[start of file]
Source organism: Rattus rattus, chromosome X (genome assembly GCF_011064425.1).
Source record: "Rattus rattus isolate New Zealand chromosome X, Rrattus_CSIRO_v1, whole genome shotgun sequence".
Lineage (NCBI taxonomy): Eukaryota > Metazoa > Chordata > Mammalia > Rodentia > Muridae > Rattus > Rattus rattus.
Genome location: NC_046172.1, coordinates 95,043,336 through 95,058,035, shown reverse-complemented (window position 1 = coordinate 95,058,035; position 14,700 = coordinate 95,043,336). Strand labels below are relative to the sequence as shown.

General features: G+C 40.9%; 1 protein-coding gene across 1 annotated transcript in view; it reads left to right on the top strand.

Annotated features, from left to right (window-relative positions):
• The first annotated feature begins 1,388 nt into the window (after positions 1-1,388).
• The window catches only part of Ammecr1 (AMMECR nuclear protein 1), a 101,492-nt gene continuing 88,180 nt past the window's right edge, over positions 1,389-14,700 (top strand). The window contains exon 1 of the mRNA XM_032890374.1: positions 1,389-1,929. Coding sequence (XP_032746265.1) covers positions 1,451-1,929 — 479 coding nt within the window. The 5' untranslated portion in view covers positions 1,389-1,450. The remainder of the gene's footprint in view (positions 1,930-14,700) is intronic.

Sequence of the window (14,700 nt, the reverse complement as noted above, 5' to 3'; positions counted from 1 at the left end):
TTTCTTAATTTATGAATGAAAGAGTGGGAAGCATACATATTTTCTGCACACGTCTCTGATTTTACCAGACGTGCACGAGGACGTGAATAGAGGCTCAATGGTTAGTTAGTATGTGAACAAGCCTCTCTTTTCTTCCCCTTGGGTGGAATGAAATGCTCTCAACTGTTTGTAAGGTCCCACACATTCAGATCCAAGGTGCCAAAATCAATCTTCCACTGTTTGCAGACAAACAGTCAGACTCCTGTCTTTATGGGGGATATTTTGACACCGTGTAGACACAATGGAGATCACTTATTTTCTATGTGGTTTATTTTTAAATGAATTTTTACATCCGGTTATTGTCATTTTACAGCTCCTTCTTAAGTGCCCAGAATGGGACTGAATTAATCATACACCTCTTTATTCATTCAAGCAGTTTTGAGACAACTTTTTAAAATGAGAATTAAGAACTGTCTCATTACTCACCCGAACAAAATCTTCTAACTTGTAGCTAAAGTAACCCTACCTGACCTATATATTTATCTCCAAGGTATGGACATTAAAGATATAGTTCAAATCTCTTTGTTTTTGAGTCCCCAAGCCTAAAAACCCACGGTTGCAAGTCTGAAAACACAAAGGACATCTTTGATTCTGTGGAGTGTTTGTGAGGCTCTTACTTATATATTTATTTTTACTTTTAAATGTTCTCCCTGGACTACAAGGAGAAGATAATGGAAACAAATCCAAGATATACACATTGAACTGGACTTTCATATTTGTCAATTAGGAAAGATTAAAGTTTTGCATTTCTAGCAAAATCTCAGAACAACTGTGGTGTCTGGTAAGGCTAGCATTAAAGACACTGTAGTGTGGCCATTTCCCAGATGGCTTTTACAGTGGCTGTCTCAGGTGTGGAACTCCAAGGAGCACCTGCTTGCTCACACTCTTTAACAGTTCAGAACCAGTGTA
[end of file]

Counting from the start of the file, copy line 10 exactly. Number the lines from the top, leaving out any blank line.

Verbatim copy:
TTTCTTAATTTATGAATGAAAGAGTGGGAAGCATACATATTTTCTGCACACGTCTCTGATTTTACCAGACGTGCACGAGGACGTGAATAGAGGCTCAATGGTTAGTTAGTATGTGAACAAGCCTCTCTTTTCTTCCCCTTGGGTGGAATGAAATGCTCTCAACTGTTTGTAAGGTCCCACACATTCAGATCCAAGGTGCCAAAATCAATCTTCCACTGTTTGCAGACAAACAGTCAGACTCCTGTCTTTATGGGGGATATTTTGACACCGTGTAGACACAATGGAGATCACTTATTTTCTATGTGGTTTATTTTTAAATGAATTTTTACATCCGGTTATTGTCATTTTACAGCTCCTTCTTAAGTGCCCAGAATGGGACTGAATTAATCATACACCTCTTTATTCATTCAAGCAGTTTTGAGACAACTTTTTAAAATGAGAATTAAGAACTGTCTCATTACTCACCCGAACAAAATCTTCTAACTTGTAGCTAAAGTAACCCTACCTGACCTATATATTTATCTCCAAGGTATGGACATTAAAGATATAGTTCAAATCTCTTTGTTTTTGAGTCCCCAAGCCTAAAAACCCACGGTTGCAAGTCTGAAAACACAAAGGACATCTTTGATTCTGTGGAGTGTTTGTGAGGCTCTTACTTATATATTTATTTTTACTTTTAAATGTTCTCCCTGGACTACAAGGAGAAGATAATGGAAACAAATCCAAGATATACACATTGAACTGGACTTTCATATTTGTCAATTAGGAAAGATTAAAGTTTTGCATTTCTAGCAAAATCTCAGAACAACTGTGGTGTCTGGTAAGGCTAGCATTAAAGACACTGTAGTGTGGCCATTTCCCAGATGGCTTTTACAGTGGCTGTCTCAGGTGTGGAACTCCAAGGAGCACCTGCTTGCTCACACTCTTTAACAGTTCAGAACCAGTGTA